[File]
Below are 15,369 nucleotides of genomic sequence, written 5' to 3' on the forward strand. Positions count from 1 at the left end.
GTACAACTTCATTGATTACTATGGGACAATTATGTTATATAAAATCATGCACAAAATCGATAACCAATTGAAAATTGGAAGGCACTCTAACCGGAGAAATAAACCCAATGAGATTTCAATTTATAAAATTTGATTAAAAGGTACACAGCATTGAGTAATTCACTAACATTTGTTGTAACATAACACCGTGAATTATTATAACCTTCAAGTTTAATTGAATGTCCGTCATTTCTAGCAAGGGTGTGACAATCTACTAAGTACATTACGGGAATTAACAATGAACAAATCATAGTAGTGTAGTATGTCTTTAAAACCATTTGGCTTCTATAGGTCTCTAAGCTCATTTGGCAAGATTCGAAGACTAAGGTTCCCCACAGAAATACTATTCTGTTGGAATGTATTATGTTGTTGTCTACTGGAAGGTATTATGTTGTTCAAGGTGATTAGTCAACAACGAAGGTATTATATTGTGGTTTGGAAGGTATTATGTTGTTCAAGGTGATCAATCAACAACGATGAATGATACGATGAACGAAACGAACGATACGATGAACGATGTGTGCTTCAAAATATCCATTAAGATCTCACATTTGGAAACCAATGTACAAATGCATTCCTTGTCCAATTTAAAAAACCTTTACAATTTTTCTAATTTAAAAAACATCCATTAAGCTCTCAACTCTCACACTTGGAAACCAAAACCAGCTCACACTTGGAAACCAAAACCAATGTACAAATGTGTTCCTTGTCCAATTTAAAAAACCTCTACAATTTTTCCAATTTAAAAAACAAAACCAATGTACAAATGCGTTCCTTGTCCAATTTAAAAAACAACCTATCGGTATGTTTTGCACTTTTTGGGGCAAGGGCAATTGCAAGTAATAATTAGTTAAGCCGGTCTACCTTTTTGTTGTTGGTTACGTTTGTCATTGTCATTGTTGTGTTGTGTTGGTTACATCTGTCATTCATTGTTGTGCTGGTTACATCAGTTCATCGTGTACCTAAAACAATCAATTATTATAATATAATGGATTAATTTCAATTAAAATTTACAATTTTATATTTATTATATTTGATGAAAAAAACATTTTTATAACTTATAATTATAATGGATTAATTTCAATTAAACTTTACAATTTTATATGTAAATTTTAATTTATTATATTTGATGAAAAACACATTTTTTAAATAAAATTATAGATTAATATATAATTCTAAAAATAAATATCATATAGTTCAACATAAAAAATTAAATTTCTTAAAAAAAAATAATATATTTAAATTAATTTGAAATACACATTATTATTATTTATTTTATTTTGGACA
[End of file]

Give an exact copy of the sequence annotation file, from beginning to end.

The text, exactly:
Below are 15,369 nucleotides of genomic sequence, written 5' to 3' on the forward strand. Positions count from 1 at the left end.
GTACAACTTCATTGATTACTATGGGACAATTATGTTATATAAAATCATGCACAAAATCGATAACCAATTGAAAATTGGAAGGCACTCTAACCGGAGAAATAAACCCAATGAGATTTCAATTTATAAAATTTGATTAAAAGGTACACAGCATTGAGTAATTCACTAACATTTGTTGTAACATAACACCGTGAATTATTATAACCTTCAAGTTTAATTGAATGTCCGTCATTTCTAGCAAGGGTGTGACAATCTACTAAGTACATTACGGGAATTAACAATGAACAAATCATAGTAGTGTAGTATGTCTTTAAAACCATTTGGCTTCTATAGGTCTCTAAGCTCATTTGGCAAGATTCGAAGACTAAGGTTCCCCACAGAAATACTATTCTGTTGGAATGTATTATGTTGTTGTCTACTGGAAGGTATTATGTTGTTCAAGGTGATTAGTCAACAACGAAGGTATTATATTGTGGTTTGGAAGGTATTATGTTGTTCAAGGTGATCAATCAACAACGATGAATGATACGATGAACGAAACGAACGATACGATGAACGATGTGTGCTTCAAAATATCCATTAAGATCTCACATTTGGAAACCAATGTACAAATGCATTCCTTGTCCAATTTAAAAAACCTTTACAATTTTTCTAATTTAAAAAACATCCATTAAGCTCTCAACTCTCACACTTGGAAACCAAAACCAGCTCACACTTGGAAACCAAAACCAATGTACAAATGTGTTCCTTGTCCAATTTAAAAAACCTCTACAATTTTTCCAATTTAAAAAACAAAACCAATGTACAAATGCGTTCCTTGTCCAATTTAAAAAACAACCTATCGGTATGTTTTGCACTTTTTGGGGCAAGGGCAATTGCAAGTAATAATTAGTTAAGCCGGTCTACCTTTTTGTTGTTGGTTACGTTTGTCATTGTCATTGTTGTGTTGTGTTGGTTACATCTGTCATTCATTGTTGTGCTGGTTACATCAGTTCATCGTGTACCTAAAACAATCAATTATTATAATATAATGGATTAATTTCAATTAAAATTTACAATTTTATATTTATTATATTTGATGAAAAAAACATTTTTATAACTTATAATTATAATGGATTAATTTCAATTAAACTTTACAATTTTATATGTAAATTTTAATTTATTATATTTGATGAAAAACACATTTTTTAAATAAAATTATAGATTAATATATAATTCTAAAAATAAATATCATATAGTTCAACATAAAAAATTAAATTTCTTAAAAAAAAATAATATATTTAAATTAATTTGAAATACACATTATTATTATTTATTTTATTTTGGACA